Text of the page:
A teenage clubber who collapsed in Britain after taking a dance drug marketed as a "safe" alternative to Ecstasy was lucky to survive, doctors say.
But manufacturers of the drugs claim 20 million pills have been consumed in New Zealand with no deaths or significant harm.
The 18-year-old girl took benzyl-piperazine, or BZP, at a London nightclub last May. Shortly after swallowing five tablets, she collapsed and suffered a seizure lasting 10 minutes.
Hospital doctors said her pupils were dilated, her heart was racing at 156 beats a minute and her body temperature and blood pressure had plummeted. They gave her a heavy dose of tranquillisers to calm her pulse. After 12 hours under observation she made a full recovery and was discharged.
She was one of seven patients admitted to the same emergency department with similar symptoms that night.
Writing in the Lancet, specialists say the case highlights the dangers of the drug, which is becoming increasingly common among young clubbers but which many doctors are unfamiliar with.
Until last month it was legally available over the counter in Britain.
The active ingredient in BZP is piperazine, which was developed in the 1950s as a worming medicine for veterinary use. It has a similar chemical structure to amphetamine, a stimulant, and has become an increasingly popular alternative to Ecstasy and amphetamines, being sold under names such as Pep Twisted, Legal E, Nemesis and Euphoria.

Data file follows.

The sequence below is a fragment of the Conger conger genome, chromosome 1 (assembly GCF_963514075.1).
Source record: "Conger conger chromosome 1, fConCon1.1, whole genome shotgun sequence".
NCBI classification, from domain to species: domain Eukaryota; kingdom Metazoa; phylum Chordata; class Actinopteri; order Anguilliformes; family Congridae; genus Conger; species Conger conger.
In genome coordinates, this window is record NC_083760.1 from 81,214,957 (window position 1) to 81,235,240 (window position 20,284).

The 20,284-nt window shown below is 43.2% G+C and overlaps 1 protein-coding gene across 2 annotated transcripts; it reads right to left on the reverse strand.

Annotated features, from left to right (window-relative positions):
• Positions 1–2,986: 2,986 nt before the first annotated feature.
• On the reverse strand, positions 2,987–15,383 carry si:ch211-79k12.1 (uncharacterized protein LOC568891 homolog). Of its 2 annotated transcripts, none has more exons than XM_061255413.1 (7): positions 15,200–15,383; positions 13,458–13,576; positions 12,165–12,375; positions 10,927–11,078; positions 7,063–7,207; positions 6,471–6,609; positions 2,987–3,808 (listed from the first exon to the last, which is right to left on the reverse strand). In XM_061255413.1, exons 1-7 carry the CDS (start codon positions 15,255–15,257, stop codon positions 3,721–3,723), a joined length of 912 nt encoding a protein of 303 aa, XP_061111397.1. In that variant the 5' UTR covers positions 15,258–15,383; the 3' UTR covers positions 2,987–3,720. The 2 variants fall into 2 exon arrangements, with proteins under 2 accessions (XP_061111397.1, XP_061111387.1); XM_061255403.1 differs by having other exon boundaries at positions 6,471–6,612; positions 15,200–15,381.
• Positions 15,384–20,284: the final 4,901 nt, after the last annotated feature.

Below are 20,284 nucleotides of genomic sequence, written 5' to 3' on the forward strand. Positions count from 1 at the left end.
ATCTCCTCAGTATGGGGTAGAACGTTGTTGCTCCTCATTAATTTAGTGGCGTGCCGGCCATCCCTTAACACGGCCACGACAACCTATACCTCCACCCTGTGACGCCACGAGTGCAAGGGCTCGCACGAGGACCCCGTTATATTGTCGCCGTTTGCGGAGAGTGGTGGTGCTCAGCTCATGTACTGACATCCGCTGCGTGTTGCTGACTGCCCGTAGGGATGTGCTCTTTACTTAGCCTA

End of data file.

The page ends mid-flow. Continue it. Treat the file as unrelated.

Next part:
Last month Britain's medicines regulator, the Medicines and Healthcare Products Regulatory Agency, made its unlicensed sale illegal.
Dr David Wood and colleagues from the poisons unit at Guy's and St Thomas' Hospital say manufacturers of the drugs claim 20 million pills containing piperazine have been consumed in New Zealand with no deaths or significant harm.
Doctors are sceptical about these claims since a study in New Zealand found 80 people had been treated in emergency departments for symptoms similar to those caused by ampheta-mines including nausea, vomiting, rapid heartbeat anxiety and agitation.
In 15 cases, the drug takers suffered seizures after eight hours and three patients had repeated seizures which doctors said were life threatening.
The authors pointed out that urine-testing kits designed to detect recreational drugs might miss piperazine. Doctors could be lulled into a false sense of security by the lack of cases in which harm was attributed to the drug, because it had not been identified or had been wrongly identified.
"Clinicians should be aware of the potential presenting features of piperazine toxicity, particularly because commercially available urine toxicological screening kits for drugs of abuse may not detect piperazines," they wrote.
In an accompanying commentary, Dr Roland Staack, from Munich in Germany, said the low number of reported cases of piperazine poisoning might be due to confusion with amphetamines.
"Piperazines and amphetamines are similarly marketed, consumed by the same population, and show similar pharmacological symptoms. Therefore a piperazine poisoning can easily be wrongly diagnosed as an amphetamine poisoning."